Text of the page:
Sunday, July 11, 2010

The novel was innovative in several ways. Through the narrative voice Harper Lee developed, she solved a perennial problem for writers: how do you accurately portray events from childhood to reflect both the feelings and perceptions of the time, and the fact that you’re looking back with the knowledge and insight of an adult?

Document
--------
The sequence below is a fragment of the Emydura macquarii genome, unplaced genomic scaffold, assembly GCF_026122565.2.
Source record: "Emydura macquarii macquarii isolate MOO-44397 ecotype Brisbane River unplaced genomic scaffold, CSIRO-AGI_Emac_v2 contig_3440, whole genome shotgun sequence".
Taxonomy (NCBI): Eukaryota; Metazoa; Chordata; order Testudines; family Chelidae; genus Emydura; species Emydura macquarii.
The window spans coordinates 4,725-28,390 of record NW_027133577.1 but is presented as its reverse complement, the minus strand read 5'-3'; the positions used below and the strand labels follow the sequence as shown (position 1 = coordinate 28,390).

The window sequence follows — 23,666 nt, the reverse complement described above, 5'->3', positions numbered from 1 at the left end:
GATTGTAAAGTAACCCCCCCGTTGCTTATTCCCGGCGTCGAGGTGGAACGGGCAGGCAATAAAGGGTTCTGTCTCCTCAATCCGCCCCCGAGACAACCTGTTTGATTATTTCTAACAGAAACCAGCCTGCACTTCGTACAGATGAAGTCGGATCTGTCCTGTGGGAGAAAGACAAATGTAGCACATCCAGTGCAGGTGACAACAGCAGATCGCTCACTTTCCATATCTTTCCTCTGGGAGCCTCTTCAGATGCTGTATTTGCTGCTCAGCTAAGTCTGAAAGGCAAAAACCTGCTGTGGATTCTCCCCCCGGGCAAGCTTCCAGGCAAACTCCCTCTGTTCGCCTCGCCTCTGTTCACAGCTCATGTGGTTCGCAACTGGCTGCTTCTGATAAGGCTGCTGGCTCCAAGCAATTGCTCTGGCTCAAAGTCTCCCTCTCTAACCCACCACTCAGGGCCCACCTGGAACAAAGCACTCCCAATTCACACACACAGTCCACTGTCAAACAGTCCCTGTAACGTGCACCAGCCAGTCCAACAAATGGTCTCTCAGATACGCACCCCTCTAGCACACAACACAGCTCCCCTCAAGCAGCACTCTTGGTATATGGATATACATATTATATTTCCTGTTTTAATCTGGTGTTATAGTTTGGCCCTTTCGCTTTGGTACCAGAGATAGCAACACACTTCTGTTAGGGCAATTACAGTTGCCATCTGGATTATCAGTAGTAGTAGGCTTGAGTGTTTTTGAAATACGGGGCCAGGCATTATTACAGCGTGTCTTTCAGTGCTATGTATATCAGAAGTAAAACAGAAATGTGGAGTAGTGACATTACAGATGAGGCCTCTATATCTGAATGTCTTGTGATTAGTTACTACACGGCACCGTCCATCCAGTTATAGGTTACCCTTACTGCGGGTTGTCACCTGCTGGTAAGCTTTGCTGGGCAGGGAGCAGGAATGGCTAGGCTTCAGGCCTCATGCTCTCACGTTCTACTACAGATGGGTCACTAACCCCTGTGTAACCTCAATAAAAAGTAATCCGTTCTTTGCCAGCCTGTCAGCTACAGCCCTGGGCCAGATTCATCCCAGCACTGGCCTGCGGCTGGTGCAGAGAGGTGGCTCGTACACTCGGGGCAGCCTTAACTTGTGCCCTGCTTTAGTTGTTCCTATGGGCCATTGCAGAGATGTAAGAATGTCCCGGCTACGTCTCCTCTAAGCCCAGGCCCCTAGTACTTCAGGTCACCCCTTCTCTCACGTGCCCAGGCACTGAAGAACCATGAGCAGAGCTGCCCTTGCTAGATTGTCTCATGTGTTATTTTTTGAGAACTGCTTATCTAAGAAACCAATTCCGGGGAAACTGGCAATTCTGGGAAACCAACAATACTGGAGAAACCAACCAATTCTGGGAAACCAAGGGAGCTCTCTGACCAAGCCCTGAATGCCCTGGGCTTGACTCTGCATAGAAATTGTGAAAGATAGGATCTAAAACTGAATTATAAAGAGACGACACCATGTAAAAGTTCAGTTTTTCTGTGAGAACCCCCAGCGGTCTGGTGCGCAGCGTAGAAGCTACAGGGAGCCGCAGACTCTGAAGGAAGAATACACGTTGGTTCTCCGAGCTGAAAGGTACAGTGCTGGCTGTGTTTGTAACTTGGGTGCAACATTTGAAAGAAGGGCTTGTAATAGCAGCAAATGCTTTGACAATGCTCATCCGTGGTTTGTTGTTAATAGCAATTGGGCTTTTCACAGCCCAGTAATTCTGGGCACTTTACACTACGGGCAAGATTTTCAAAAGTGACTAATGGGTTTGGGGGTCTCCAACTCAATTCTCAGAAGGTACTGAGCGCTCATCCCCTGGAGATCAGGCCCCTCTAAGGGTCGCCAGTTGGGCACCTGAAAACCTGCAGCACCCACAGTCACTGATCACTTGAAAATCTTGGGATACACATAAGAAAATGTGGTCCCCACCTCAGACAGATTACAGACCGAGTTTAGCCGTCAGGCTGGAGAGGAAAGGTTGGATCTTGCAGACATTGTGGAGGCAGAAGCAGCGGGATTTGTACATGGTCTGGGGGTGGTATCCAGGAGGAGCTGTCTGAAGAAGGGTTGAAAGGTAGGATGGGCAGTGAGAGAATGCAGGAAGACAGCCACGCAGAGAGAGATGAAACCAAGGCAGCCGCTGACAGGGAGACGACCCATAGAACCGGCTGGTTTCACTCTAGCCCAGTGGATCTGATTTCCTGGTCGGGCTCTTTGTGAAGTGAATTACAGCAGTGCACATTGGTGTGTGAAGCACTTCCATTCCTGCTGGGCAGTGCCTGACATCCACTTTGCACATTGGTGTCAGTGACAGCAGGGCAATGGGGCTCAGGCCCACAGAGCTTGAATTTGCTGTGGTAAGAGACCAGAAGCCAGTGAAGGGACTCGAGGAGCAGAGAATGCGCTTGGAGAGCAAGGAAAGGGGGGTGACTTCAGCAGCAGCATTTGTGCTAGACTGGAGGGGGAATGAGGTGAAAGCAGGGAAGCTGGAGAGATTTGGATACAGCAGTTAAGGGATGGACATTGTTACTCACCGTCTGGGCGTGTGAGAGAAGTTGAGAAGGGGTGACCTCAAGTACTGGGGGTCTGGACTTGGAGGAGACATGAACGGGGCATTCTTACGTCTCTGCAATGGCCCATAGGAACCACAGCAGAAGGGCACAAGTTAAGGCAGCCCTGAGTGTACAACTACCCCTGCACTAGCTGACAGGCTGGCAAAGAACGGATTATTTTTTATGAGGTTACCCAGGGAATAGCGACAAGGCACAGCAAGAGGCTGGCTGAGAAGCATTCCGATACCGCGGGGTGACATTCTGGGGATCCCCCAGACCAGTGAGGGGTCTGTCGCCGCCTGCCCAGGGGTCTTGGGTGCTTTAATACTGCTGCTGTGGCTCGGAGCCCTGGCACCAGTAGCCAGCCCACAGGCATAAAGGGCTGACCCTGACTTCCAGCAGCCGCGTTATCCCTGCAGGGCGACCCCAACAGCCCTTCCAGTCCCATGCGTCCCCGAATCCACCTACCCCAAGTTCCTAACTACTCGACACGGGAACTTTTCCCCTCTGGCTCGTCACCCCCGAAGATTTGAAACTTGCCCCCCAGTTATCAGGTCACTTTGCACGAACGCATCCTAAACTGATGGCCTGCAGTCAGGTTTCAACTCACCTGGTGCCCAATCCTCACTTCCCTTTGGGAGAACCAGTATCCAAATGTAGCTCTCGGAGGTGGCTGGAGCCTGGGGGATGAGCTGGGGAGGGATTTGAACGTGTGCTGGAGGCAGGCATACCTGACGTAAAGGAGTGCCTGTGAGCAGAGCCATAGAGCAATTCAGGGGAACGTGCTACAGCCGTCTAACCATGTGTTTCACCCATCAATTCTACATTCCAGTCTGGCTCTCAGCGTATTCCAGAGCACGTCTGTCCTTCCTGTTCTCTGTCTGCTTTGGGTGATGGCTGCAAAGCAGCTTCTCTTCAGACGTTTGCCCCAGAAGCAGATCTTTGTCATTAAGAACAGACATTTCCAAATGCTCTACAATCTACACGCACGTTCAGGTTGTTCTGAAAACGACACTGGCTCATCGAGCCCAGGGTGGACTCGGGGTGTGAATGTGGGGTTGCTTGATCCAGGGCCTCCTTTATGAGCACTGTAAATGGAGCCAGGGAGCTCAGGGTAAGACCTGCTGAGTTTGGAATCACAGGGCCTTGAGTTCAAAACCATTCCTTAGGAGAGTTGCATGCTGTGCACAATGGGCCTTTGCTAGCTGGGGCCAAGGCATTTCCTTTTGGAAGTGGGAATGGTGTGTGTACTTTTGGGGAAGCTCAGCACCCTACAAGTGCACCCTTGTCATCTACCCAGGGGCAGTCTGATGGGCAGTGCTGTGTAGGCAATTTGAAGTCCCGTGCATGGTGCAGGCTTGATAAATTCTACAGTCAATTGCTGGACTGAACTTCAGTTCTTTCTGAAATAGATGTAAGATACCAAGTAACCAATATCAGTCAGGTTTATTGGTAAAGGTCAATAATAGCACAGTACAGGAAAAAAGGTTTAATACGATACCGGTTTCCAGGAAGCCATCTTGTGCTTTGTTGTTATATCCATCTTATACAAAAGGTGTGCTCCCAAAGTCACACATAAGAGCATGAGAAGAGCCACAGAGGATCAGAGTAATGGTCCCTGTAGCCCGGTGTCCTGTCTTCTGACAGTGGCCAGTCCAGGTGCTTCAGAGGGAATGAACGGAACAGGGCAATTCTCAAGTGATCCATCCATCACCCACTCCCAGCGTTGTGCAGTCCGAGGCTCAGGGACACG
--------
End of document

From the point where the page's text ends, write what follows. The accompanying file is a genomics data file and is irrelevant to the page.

The wedding of a kind of fictionalized memoir describing the texture of childhood and a particular place and time, with a courtroom drama involving an important social and political issue, was itself a synthesis that violated the rules. But in Lee’s telling, both elements gave power to the other. The somewhat languid mood of much of the early parts of the book (it takes place over three years) gradually quickens into page-turning drama.

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